Let *E* be a Riesz space and *X* be a linear space. A function \(T: E \rightarrow X\) is called an *orthogonally additive operator* (*OAO* in short) if \(T(x \sqcup y) = T(x) + T(y)\) for all disjoint elements \(x,y \in E\) (we use parentheses for the argument of an OAO to draw attention to the fact that the operator need not be linear). Simple examples of OAOs are the positive, negative parts and the modules of an element: \(T_1 (x) = x^+, \, T_2 (x) = x^-, \, T_3 (x) = |x|\), \(x \in E\). For more examples of OAOs including integral Uryson operators see [9, 10, 16].

Let *E* be an atomless Riesz space and *X* an F-space. A function \(f: E \rightarrow X\) is said to be *narrow at a point*\(e \in E\) provided for every \(\varepsilon > 0\) there exists a decomposition \(b = b' \sqcup b''\) into disjoint fragments such that \(\Vert f(b') - f(b'')\Vert < \varepsilon \). The function *f* is called *narrow* if it is narrow at each point \(e \in E\). Observe that if *f* is linear then it is narrow at a point *e* if and only if for every \(\varepsilon > 0\) there exists \(x \in E\) such that \(|x| = |e|\) and \(\Vert f(x)\Vert < \varepsilon \). So, initially the latter condition was accepted as the definition of a narrow operator on a Riesz space in [8].

*E*which is a linear subspace of the linear space \(L_0(\mu )\) of all equivalence classes of measurable functions acting from \(\Omega \) to the scalar field \({\mathbb {K}} \in \{{\mathbb {R}}, {\mathbb {C}}\}\) possessing the following properties: \({\mathbf {1}}_\Omega \in E\), and for every \(x \in E\) and \(y \in L_0(\mu )\) the condition \(|y| \le |x|\) implies that \(y \in E\) and \(\Vert y\Vert \le \Vert x\Vert \) (the characteristic function of a set \(A \in \Sigma \) is denoted by \({\mathbf {1}}_A\), and the inequality \(u \le v\) in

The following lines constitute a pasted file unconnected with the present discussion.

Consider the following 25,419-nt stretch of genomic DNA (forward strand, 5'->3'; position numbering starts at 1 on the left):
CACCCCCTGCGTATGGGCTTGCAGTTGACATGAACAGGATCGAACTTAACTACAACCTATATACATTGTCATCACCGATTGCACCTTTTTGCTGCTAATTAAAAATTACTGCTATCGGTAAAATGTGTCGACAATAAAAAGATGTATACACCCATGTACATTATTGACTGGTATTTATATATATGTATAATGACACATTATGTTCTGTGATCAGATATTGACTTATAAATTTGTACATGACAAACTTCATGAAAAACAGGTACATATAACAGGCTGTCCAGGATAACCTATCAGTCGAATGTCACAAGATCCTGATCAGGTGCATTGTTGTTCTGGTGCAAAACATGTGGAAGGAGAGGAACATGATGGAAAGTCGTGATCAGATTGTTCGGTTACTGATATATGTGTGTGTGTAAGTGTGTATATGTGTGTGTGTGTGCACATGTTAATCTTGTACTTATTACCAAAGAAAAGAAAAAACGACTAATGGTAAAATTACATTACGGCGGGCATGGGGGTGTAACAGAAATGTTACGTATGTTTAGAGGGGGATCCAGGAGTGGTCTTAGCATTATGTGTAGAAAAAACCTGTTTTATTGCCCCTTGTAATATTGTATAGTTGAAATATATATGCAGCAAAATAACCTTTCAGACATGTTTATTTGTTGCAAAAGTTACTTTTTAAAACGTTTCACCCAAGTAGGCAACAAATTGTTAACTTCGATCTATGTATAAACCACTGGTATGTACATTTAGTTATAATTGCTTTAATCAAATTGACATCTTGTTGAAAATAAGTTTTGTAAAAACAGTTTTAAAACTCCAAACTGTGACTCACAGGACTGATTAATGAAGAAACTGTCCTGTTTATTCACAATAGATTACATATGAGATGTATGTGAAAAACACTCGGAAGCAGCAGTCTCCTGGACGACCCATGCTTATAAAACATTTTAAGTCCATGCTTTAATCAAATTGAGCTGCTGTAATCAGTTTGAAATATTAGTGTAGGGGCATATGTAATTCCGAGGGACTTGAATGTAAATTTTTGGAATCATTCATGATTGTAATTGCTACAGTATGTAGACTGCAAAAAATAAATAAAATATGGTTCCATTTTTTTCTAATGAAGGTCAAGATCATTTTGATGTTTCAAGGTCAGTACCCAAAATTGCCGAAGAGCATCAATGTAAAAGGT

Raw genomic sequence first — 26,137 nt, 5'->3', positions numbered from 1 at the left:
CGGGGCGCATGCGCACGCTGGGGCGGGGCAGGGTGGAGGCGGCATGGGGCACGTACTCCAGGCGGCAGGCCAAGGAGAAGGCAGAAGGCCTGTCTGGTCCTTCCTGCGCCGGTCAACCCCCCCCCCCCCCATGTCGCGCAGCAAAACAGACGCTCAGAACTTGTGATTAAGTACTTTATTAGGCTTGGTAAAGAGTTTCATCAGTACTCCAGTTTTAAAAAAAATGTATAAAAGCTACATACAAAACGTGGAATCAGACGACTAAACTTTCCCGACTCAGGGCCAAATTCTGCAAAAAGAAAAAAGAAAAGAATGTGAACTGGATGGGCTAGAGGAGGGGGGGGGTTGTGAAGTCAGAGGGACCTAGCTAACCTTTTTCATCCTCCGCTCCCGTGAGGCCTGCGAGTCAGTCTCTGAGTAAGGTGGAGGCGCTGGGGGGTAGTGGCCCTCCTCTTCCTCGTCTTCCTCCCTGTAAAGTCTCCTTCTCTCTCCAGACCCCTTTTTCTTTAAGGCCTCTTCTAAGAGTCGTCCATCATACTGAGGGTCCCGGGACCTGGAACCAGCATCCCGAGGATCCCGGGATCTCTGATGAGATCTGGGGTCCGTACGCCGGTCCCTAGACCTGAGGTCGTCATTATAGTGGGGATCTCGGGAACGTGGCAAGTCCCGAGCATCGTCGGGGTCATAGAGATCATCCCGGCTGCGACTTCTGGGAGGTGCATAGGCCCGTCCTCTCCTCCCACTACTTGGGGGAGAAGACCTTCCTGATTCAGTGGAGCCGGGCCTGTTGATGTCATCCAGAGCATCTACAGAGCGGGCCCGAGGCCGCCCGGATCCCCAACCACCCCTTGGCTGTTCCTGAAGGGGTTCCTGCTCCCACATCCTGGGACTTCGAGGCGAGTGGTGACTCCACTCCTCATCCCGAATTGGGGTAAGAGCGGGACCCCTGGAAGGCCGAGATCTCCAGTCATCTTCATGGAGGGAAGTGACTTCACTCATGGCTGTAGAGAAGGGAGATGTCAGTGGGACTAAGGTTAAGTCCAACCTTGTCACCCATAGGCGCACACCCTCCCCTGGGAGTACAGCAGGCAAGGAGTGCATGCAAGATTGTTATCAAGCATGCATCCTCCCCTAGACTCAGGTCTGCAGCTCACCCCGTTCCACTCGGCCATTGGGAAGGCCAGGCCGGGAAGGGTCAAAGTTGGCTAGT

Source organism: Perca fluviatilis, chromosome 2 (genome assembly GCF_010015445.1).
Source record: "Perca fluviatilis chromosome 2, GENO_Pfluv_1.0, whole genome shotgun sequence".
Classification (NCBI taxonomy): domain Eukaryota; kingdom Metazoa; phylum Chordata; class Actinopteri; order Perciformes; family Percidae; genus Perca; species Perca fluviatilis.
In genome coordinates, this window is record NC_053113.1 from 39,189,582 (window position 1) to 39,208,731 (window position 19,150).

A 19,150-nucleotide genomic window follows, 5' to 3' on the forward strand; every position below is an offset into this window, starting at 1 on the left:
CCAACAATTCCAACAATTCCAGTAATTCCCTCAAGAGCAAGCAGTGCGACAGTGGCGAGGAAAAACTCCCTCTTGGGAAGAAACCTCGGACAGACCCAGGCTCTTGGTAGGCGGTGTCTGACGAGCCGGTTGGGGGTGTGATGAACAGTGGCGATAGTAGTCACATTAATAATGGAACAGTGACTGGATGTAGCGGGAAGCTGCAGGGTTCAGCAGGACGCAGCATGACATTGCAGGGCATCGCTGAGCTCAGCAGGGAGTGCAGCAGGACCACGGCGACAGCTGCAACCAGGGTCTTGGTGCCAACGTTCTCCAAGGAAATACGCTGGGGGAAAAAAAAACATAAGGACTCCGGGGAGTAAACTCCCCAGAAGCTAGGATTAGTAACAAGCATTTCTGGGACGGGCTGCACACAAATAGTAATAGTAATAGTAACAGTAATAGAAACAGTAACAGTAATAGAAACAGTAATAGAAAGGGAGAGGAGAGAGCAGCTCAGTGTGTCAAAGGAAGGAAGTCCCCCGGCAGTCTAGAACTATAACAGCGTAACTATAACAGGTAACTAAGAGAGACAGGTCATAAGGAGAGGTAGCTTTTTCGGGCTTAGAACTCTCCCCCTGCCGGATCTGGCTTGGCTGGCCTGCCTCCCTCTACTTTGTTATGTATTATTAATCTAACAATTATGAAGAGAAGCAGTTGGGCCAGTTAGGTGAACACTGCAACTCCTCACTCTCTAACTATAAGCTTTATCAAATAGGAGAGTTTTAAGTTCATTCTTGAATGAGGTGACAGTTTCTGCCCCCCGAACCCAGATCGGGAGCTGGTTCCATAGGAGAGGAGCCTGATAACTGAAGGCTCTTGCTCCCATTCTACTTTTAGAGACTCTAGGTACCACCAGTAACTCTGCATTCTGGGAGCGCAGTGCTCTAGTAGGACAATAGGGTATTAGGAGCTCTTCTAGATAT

*E*means that \({\widetilde{u}}(t) \le {\widetilde{v}}(t)\) holds for \(\mu \)-almost all \(t \in \Omega \), where \({\widetilde{u}} \in u\) and \({\widetilde{v}} \in v\) are some/any representatives of the classes

*u*,

*v*). If, moreover, for a Köthe F-space

*E*one has that

*E*is a Banach space and \(E \subseteq L_1(\mu )\) then

*E*is called a Köthe Banach space on \((\Omega , \Sigma , \mu )\). Given a Köthe F-space

*E*and an F-space

*X*, we say that an operator \(T \in {\mathcal {L}}(E,X)\) is

*function narrow*if for each \(A \in \Sigma \) and \(\varepsilon > 0\) there is a decomposition \(A = B \sqcup C\) with \(B,C \in \Sigma \), \(\mu (B) = \mu (C)\) such that \(\Vert T({\mathbf {1}}_B - {\mathbf {1}}_C)\Vert < \varepsilon \);*function weakly narrow*if for each \(A \in \Sigma \) and \(\varepsilon > 0\) there is a decomposition \(A = B \sqcup C\) with \(B,C \in \Sigma \) such that \(\Vert T({\mathbf {1}}_B - {\mathbf {1}}_C)\Vert < \varepsilon \);*hereditarily narrow*if*E*is a Köthe Banach space, and for every \(A \in \Sigma \) with \(\mu (A) > 0\) and every atomless \(\sigma \)-algebra \(\Sigma _1\) of measurable subsets of*A*the restriction \(T|_{E(\Sigma _1)}\) of*T*to the subspace \(E(\Sigma _1)\) of all \(\Sigma _1\)-measurable elements of*E*supported on*A*, which is a Köthe Banach space itself, is function narrow.

*E*is a Köthe Banach space then the definition of a weakly narrow operator is equivalent to the above given definition of a narrow operator for every Banach space

*X*if and only if the set of all simple functions is dense in

*E*[20]. Moreover, if

*E*has an absolutely continuous norm, that is, \(\lim _{\mu (A) \rightarrow 0} \Vert x \cdot {\mathbf {1}}_A\Vert = 0\) for all \(x \in E\), then all the definitions are equivalent [8, 19, Proposition 10.2]. It is still an open problem, whether every function weakly narrow operator from \(L_\infty \) is function narrow [19, Problem 10.3].